Eat on A Tweet: Designing F&B for the New Generation

By Scott Acton CEO & Founder, Forte Specialty Contractors | August 26, 2018

Millennials have become the fastest growing consumer segment in the hospitality industry.

According to and a survey by Oracle, millennials' use of mobile devices in hotels and restaurants is massive; more than 39 percent of millennials order F&B services through their mobile devices, one-fifth have used their smartphones to check into a hotel and 52 percent of millennials want to use their mobile devices to capitalize on loyalty programs. Now, with more hoteliers catering to this growing and influential demographic, hospitality brands big and small are catering to this demanding group by putting a greater emphasis on technology and creating more immersive-oriented experiences.

Interestingly enough, however, despite millennials' connection to technology, they haven't lost the need for the human touch. Hospitality brands can't expect to flourish only with technology and without superb customer service. Millennials very much desire the experience they are paying for coupled with the convenience of technology. According to a J. Walter Thompson Intelligence Study, 56 percent of millennials define themselves by their experiences more than other qualities, and 78 percent of them choose to spend money on a desirable experience over buying something tangible. Another 72 percent desire experiences that stimulate their senses as emotional memories are triggered by their senses. Despite what seems to be a dysconnectivity from the physical world while scrolling through their social media feeds, millennials' desire for engaging in meaningful experiences off their phones and connected with their friends is their end game.

So, what does all this mean to those in the hospitality industry who are trying to serve the needs of this demographic, and how will it change the industry moving forward?

At Forte Specialty Contractors, along with our partners who represent some of the largest brands in hospitality, restaurant, retail and nightlife, we are at the forefront of creating immersive, authentic experiences that engage guests in every part of their journey. These world-class brands have engaged us to help them create that "wow factor" by helping them design best-in-class experiential-oriented venues that appeal to discriminating millennials. One clear takeaway we have learned? A one-size-fits all approach definitely doesn't work and millennials will sniff out a brand's inauthenticity in a second – including making that brand culpable on social media. Brands simply don't have the time or money to get it wrong with this generation.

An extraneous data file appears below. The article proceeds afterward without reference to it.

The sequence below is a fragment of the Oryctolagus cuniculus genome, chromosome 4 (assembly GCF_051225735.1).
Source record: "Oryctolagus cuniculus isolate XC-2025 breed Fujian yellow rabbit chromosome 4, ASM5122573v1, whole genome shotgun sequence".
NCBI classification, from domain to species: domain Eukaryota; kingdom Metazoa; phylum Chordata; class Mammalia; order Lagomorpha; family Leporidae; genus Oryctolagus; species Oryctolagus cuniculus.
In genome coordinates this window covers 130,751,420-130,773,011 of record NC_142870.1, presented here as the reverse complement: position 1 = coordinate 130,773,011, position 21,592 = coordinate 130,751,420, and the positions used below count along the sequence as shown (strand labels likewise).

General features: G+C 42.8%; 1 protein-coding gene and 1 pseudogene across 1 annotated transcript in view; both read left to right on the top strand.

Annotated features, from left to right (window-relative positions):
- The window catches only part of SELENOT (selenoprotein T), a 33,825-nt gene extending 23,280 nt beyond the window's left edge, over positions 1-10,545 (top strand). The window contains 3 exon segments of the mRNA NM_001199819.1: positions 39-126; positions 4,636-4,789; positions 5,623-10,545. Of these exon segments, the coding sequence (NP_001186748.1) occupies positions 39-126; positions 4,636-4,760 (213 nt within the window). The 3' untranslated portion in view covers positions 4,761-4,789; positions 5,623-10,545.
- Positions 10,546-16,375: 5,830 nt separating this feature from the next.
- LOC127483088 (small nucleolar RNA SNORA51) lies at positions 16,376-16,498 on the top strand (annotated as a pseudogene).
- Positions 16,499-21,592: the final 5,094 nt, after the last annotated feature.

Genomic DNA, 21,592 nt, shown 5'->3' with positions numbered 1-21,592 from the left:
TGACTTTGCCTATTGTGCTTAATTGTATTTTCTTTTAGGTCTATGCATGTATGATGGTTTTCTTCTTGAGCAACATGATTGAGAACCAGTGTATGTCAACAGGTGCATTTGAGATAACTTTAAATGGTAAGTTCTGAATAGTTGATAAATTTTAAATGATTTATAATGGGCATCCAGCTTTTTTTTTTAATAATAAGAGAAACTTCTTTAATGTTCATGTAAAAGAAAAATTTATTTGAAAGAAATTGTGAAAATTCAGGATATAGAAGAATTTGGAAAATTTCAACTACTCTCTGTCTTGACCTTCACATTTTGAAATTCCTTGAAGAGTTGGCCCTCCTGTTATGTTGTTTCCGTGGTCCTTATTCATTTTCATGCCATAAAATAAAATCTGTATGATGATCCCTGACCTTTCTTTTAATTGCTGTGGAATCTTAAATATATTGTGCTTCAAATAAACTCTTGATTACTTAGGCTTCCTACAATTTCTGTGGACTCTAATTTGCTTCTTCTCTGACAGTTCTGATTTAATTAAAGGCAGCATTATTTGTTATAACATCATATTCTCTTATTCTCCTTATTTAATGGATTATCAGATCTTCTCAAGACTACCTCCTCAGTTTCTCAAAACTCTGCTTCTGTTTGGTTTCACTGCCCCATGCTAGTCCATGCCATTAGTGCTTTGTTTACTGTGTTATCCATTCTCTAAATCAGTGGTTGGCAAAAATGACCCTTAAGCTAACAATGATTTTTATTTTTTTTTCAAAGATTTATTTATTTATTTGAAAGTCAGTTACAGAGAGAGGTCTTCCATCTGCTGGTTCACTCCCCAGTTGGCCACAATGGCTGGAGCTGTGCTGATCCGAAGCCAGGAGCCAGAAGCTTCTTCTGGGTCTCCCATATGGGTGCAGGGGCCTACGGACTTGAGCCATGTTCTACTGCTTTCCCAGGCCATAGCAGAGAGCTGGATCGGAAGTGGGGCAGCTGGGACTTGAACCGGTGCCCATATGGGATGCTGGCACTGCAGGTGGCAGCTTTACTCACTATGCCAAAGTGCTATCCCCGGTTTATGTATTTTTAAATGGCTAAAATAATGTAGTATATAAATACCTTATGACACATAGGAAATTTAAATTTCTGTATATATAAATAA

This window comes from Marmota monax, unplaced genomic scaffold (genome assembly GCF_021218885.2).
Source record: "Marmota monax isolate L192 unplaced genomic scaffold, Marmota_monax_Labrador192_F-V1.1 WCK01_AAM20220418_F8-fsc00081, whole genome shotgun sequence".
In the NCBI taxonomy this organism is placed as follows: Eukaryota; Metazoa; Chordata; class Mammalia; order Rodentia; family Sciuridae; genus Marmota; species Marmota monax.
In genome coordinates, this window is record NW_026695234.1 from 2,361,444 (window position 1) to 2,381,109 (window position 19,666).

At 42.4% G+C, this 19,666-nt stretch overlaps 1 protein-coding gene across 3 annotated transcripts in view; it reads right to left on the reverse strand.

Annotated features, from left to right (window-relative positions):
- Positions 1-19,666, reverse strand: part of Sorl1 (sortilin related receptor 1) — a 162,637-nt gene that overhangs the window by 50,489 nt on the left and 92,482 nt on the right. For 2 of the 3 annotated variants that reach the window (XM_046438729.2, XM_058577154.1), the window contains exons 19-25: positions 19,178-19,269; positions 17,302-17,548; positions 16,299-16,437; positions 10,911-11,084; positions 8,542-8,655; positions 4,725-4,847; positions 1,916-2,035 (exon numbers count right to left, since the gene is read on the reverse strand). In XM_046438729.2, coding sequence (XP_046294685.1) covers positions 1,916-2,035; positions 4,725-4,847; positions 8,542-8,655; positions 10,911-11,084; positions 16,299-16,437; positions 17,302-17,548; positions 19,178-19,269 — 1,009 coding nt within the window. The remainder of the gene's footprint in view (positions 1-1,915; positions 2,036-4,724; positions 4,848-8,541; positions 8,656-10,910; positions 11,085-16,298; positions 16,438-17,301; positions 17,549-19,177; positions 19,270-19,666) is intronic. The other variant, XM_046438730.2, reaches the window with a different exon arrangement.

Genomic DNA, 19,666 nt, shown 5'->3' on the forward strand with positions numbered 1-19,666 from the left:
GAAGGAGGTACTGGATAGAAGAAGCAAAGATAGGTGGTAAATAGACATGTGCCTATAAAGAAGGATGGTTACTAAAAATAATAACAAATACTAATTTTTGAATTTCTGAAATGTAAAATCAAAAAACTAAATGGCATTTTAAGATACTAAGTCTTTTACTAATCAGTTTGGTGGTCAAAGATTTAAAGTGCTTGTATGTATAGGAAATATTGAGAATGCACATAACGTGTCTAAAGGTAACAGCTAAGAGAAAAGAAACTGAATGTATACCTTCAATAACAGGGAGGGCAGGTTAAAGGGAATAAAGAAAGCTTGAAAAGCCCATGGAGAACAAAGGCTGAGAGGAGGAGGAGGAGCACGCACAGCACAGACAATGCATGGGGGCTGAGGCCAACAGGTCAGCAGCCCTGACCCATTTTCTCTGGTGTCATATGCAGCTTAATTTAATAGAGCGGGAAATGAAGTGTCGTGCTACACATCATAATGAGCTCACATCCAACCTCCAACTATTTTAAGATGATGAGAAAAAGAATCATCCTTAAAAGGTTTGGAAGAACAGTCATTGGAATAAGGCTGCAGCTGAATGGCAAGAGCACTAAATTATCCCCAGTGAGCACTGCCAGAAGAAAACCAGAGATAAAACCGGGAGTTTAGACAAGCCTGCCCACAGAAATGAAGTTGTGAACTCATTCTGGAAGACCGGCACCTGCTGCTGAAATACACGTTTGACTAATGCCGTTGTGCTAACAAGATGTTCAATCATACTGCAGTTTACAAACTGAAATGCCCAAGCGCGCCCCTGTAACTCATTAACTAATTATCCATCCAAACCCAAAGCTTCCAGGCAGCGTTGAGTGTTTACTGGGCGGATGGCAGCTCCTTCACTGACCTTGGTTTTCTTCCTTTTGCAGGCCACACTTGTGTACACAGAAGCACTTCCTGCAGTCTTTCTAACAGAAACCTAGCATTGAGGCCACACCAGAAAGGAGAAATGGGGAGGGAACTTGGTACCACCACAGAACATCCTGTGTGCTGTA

What are millennials seeking in their hospitality experience and what is the best way for hospitality brands to wine and dine the millennial demographic? 

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Eco-Friendly Practices: Corporate Social Responsibility

The hotel industry has undertaken a long-term effort to build more responsible and socially conscious businesses. What began with small efforts to reduce waste - such as paperless checkouts and refillable soap dispensers - has evolved into an international movement toward implementing sustainable development practices. In addition to establishing themselves as good corporate citizens, adopting eco-friendly practices is sound business for hotels. According to a recent report from Deloitte, 95% of business travelers believe the hotel industry should be undertaking “green” initiatives, and Millennials are twice as likely to support brands with strong management of environmental and social issues. Given these conclusions, hotels are continuing to innovate in the areas of environmental sustainability. For example, one leading hotel chain has designed special elevators that collect kinetic energy from the moving lift and in the process, they have reduced their energy consumption by 50%  over conventional elevators. Also, they installed an advanced air conditioning system which employs a magnetic mechanical system that makes them more energy efficient. Other hotels are installing Intelligent Building Systems which monitor and control temperatures in rooms, common areas and swimming pools, as well as ventilation and cold water systems. Some hotels are installing Electric Vehicle charging stations, planting rooftop gardens, implementing stringent recycling programs, and insisting on the use of biodegradable materials. Another trend is the creation of Green Teams within a hotel's operation that are tasked to implement earth-friendly practices and manage budgets for green projects. Some hotels have even gone so far as to curtail or eliminate room service, believing that keeping the kitchen open 24/7 isn't terribly sustainable. The May issue of the Hotel Business Review will document what some hotels are doing to integrate sustainable practices into their operations and how they are benefiting from them.